The Charleston Gazette- Mail published this editorial on May 25:
Politicians can talk all they want about bringing reliable, affordable broadband service to West Virginia or fixing the state’s roads to make it more attractive to new businesses. Those are truly valid concerns.
But what does it say about a state when so many of its public water systems are in such disrepair, that about 25% of the water taken in, treated and pumped out, never makes it to a faucet? A Gazette-Mail analysis found that more than $14 million was spent last year on treating and processing water that didn’t reach the customer because of leaks or other failures in 261 of the state’s 295 public water systems. Twenty-eight of those systems reported water loss of 50% or higher.
That’s a tremendous amount of water and money wasted, but it also points to a massive public health concern, because water that does get through in more dilapidated systems is often contaminated with dirt or other material. Clean water is one of the most basic necessities for human health and survival, and, in some West Virginia communities, it’s a rare commodity. That’s unacceptable.
This isn’t a new problem, though. Many of the public water systems in West Virginia are very old. In more rural parts of the state, they were often constructed by coal companies or other extraction operations, and might never have been maintained all that well but have certainly been left to rot after a mining operation closed or a company pulled up stakes as the industry declined. Many of these systems aren’t properly mapped. System operators are doing a lot of guesswork in finding a leak, and often don’t have the manpower or resources to make necessary upgrades or repairs.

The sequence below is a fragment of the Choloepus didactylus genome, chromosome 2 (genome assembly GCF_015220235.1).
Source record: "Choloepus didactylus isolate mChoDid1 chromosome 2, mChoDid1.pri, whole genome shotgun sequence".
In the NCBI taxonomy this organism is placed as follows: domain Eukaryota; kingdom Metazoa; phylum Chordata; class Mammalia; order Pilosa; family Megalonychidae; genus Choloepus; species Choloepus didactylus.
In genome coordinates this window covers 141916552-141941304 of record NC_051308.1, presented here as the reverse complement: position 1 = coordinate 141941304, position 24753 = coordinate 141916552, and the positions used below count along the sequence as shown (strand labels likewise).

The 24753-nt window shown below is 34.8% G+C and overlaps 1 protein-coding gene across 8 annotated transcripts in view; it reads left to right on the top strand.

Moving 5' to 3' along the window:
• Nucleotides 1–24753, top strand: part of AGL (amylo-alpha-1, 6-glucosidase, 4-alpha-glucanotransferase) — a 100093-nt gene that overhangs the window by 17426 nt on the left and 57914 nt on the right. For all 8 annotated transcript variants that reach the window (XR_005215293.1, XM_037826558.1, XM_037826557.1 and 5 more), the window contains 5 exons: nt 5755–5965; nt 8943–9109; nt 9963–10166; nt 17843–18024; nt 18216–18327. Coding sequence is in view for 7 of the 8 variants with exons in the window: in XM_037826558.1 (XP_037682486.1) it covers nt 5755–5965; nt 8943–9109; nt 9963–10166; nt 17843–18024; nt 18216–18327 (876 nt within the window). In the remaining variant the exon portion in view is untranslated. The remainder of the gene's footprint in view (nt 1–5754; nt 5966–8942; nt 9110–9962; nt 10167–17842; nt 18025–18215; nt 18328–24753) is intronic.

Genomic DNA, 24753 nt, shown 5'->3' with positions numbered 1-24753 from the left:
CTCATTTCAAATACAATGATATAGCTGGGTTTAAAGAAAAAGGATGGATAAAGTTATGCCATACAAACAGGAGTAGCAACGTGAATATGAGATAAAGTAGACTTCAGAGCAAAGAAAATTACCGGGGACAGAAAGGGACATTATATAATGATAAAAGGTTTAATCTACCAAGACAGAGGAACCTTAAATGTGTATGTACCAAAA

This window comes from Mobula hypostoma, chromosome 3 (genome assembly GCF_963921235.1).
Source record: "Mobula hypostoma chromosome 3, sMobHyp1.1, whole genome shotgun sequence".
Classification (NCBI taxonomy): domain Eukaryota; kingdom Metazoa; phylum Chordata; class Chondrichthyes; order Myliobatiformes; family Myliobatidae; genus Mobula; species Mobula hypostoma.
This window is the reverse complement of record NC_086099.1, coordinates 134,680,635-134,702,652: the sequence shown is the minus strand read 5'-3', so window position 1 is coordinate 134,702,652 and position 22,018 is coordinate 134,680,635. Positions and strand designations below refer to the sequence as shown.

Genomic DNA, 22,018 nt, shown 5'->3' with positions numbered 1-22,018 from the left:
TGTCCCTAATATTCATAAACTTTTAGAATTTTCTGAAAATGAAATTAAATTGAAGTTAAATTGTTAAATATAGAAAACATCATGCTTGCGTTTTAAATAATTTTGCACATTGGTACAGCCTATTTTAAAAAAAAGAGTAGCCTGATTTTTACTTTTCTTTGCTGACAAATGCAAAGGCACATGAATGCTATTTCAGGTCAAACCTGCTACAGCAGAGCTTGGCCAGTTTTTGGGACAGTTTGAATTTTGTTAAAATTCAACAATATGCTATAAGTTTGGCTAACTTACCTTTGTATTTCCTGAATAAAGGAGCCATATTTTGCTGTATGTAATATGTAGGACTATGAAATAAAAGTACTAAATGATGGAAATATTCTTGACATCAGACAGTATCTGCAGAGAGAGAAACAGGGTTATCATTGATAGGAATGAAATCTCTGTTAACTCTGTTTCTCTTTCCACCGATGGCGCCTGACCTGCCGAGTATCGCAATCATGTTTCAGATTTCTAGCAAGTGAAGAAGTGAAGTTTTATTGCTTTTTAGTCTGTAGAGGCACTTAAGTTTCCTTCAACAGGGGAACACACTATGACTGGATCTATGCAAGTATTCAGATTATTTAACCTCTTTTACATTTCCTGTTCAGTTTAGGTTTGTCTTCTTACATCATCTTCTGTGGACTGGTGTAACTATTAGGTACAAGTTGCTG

It’s not just a rural concern. Charleston has aging pump stations that are sometimes problematic, resulting in water pressure issues or boil-water advisories. Other West Virginia cities have their unique issues, as well.
A state where clean, reliable water service can be a crapshoot isn’t in a great position to keep the residents it has, let alone appear attractive to new residents or new business investments.
The lack of resources to remedy the situation only makes it worse the longer the problem goes unaddressed. It’s estimated it would take $18 billion to properly fix, update and maintain every public water system in West Virginia. That’s up $1 billion from an estimate cited in 2017.
Kicking the can down the road just makes the problem more expensive, but when the money to fix the problem has never been there, it’s hard to tell the people who operate and maintain these systems what to do.
Perhaps the proposed American Jobs Plan could help, merging money for fixes with money to hire people to do the work and maintain the systems. The federal plan is at an impasse, but it’s going to take something like that to really address the water problem in a meaningful way in West Virginia. Without a major initiative, be it federal, state or some kind of public/private partnership, these insufficient systems are going to continue to crumble, while the price tag to make it right continues to go up, and people continue to suffer.